Rheumatoid arthritis is an autoimmune condition which is long-term, progressive and disabling. It induces inflammation, swelling , and pain inside and around the organs of the joints and other body.
Rheumatoid arthritis ( RA) usually first affects the hands and feet but can happen in any joint. Typically the same joints are involved on both sides of the body.
Common symptoms include stiff joints, particularly when you get up in the morning or when you sit down for awhile. Some people also feel tiredness, and a general sense of being unwell.
The Rheumatoid Arthritis Support Network reports that up to 1 percent of the world ‘s population and over 1.3 million people in America are affected by RA.
What is rheumatoid arthritis?
RA is an autoimmune disorder. It is also a systemic disorder , meaning it affects the whole body.
It happens when an individual’s immune system mistakes the healthy tissues of the body for foreign invaders.
Inflammation occurs in the target tissue or organ, as the immune system reacts.
In the case of RA, the joints, lungs, eyes, and heart may be these.
Symptoms of RA include:
- pain, swelling, and stiffness in more than one joint
- symmetrical joint involvement
- joint deformity
- unsteadiness when walking
- a general feeling of being unwell
- loss of function and mobility
- weight loss
The Centers for Disease Control and Prevention ( CDC) suggests that the symptoms usually involve the same joints on both sides of the body
Signs appear to come and go. They may go away during a remission, or they may be mild. They can be serious though during a flare.
No one knows what causes defects to the immune system.
Apparently some people have genetic factors that make it more likely. One hypothesis is that in people who have this genetic trait, bacteria or a virus causes RA.
In RA the antibodies of the immune system attack the synovium, which is a joint’s smooth lining. When this occurs it results in discomfort and inflammation.
Inflammation triggers thickening of the synovium. If left unchecked, it will gradually penetrate and kill cartilage — the connective tissue that cushions the ends of the bones.
It can also weaken and stretch the tendons and ligaments which hold the joint together. Ultimately the joint loses structure and shape. The damage may be serious.
The CDC states that individuals with an increased risk of developing RA can include those who:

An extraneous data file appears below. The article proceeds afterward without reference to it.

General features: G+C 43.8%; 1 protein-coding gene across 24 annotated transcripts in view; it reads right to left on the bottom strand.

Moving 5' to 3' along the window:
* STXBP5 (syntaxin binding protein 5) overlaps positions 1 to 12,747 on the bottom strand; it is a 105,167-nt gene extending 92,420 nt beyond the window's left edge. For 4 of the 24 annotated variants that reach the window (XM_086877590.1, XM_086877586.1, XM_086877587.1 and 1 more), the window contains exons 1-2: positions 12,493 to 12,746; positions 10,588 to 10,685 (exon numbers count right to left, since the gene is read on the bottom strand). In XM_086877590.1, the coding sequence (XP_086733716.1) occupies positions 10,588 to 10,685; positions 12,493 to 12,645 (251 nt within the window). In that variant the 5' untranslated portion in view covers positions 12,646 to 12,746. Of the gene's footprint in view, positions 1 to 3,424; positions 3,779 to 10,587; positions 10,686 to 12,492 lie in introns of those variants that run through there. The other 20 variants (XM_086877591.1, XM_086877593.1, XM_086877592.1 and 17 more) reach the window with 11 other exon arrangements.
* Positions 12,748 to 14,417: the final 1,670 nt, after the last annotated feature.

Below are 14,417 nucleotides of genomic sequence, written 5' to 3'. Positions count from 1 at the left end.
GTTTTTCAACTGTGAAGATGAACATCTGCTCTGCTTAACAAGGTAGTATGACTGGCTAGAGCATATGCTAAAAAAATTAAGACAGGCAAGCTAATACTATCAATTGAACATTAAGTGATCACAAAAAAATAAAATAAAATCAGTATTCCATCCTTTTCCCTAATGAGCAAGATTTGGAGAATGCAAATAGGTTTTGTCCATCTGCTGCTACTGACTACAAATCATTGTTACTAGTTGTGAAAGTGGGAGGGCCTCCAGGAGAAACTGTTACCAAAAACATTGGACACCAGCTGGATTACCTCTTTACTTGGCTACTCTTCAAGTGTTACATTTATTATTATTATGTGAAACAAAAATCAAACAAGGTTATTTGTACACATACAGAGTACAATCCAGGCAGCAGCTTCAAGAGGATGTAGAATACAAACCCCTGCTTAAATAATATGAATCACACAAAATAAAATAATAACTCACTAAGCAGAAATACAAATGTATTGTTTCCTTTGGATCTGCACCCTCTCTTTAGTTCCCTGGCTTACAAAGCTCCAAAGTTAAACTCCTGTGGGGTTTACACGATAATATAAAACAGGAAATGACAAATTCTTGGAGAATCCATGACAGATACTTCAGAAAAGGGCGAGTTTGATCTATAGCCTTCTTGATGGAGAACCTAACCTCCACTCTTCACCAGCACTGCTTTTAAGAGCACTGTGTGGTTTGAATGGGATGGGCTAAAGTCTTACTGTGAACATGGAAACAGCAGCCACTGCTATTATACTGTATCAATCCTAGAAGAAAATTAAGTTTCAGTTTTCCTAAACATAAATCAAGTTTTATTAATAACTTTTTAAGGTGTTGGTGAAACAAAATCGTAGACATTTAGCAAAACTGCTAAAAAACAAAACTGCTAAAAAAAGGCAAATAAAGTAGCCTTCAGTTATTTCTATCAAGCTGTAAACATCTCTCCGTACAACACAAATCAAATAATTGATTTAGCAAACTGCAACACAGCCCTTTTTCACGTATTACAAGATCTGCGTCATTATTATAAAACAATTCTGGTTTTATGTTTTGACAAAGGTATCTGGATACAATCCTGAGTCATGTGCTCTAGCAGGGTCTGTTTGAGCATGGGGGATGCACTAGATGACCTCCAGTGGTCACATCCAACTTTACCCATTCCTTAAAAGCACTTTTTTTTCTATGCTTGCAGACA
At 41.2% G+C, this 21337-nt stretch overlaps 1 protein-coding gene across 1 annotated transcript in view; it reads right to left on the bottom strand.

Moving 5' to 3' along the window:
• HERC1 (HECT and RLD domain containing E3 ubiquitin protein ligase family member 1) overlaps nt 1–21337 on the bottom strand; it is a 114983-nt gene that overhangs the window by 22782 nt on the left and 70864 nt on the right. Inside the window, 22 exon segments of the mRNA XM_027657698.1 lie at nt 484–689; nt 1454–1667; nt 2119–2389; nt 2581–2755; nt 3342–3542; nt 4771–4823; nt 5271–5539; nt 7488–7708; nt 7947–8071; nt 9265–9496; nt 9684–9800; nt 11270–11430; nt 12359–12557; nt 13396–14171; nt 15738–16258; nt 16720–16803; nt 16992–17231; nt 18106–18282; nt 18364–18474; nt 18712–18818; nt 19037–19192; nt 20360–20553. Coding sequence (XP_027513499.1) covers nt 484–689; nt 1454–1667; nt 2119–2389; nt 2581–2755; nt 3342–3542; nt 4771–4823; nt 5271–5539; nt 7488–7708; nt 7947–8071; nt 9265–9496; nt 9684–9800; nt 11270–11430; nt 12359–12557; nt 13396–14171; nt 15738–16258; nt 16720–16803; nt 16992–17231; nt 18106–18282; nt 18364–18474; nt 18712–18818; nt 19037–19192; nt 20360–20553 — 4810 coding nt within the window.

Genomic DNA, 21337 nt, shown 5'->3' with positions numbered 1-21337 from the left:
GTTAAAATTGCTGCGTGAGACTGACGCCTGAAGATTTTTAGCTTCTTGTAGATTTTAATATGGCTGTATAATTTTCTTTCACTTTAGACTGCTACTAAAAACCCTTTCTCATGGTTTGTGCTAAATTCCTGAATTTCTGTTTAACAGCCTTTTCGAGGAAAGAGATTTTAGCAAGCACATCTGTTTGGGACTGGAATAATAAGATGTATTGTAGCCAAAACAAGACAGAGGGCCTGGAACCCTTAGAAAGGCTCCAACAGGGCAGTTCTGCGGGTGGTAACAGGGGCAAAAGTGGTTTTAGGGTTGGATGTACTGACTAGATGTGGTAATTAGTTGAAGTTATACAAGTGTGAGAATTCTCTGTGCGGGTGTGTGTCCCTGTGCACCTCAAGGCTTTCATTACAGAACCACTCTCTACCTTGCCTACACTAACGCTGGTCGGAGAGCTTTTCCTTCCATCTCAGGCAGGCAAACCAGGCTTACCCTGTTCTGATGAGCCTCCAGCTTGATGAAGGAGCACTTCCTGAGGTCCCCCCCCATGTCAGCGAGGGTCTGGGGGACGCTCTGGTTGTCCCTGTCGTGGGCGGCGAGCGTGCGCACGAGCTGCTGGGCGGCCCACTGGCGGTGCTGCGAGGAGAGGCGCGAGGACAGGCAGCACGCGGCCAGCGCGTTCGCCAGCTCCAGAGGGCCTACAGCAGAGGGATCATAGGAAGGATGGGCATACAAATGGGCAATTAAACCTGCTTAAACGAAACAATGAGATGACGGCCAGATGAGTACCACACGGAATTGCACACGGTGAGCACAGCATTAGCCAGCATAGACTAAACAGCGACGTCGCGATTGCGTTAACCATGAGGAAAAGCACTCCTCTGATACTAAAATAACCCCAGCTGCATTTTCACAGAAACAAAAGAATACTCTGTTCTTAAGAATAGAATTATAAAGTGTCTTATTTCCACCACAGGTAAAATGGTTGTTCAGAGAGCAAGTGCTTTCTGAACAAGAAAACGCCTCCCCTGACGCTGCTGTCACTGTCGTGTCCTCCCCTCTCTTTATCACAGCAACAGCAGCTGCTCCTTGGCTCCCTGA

- are aged 60 years or above
- are female
- have specific genetic traits
- have never given birth
- have obesity
- smoke tobacco or whose parents smoked when they were children
People with RA have a higher risk of some other conditions, including:
- heart disease
People with RA obesity often have a greater chance of developing diabetes and high blood pressure.
The joint damage that occurs with RA may make everyday activities difficult to perform. RA can be volatile, as well. Often, a person does not know when a flare will happen.
This uncertainty can lead to:
- depression, anxiety, and stress
- employment difficulties
There is also a greater risk that the following conditions could develop:
Carpal tunnel syndrome: This is a form of nerve damage caused by compression and a nerve irritation in the wrist. Symptoms include aching, numbness , and tingling in the fingers, thumb, and part of the hand.
Inflammation: The lungs, heart , blood vessels, eyes and other parts of the body may be affected.
Tendon rupture: Inflammation in the tendons may cause rupture, especially on the finger back.
Cervical myelopathy: Dislocation of the neck joints or cervical spine may put pressure on the spinal cord. This can result in reduced mobility and movement discomfort. Increasing the risk of cervical myelopathy as RA progresses.
Vasculitis: Blood vessel inflammation may cause them to break, thicken, tighten and scar. This may affect tissue blood flow, and can affect organ function.
Infection susceptibility: There is a higher risk of contracting colds , flu, pneumonia and other diseases, particularly if the individual is taking immunosuppressive drugs to manage RA. People with RA should ensure they are up-to – date with their vaccines, such as flu jabs.
It can be difficult for a physician to diagnose RA in its early stages, since it can mimic other disorders. Yet early diagnosis and treatment is necessary to delay disease progression.
The CDC recommends diagnosis and an appropriate treatment plan to start within 6 months of symptom onset.
A doctor will examine the clinical signs of inflammation in the person and will ask how long they have been there and how serious the symptoms are. They may also undergo a physical evaluation to check for any swelling, or functional deficiencies, or deformation.
They may recommend some tests.
Sedimentation rate of erythrocytes (ESR or sedation rate): This test assesses levels of inflammation in the body. It tests how rapidly red blood cells differentiate from blood serum in a test tube over a given time. Inflammation levels are high as the red blood cells settle quickly as sediment. This test is not RA unique and is a valuable test for other inflammatory or infectious conditions.
C-reactive protein (CRP): CRP is formed by the Liver. A higher level of CRP indicates that inflammation is present in the body. This test is not unique to RA and may occur in other inflammatory or infectious conditions.
Anemia: A lot of people with RA have anemia, too. Anemia occurs when blood is carrying too few red blood cells. Red blood cells bring oxygen to the body’s tissues and organs.
Rheumatoid factor: If there is an antibody in the blood, known as the rheumatoid factor, it may mean that there is RA. Not all with positive RA tests for this element though.
Imaging and Radiography scans
A joint X-ray or MRI may help a doctor determine what type of arthritis is present and monitor progression of RA over time.
The American College of Rheumatology proposed the following diagnostic criteria for RA in 2010:
- swelling is present in at least one joint, and it does not have another cause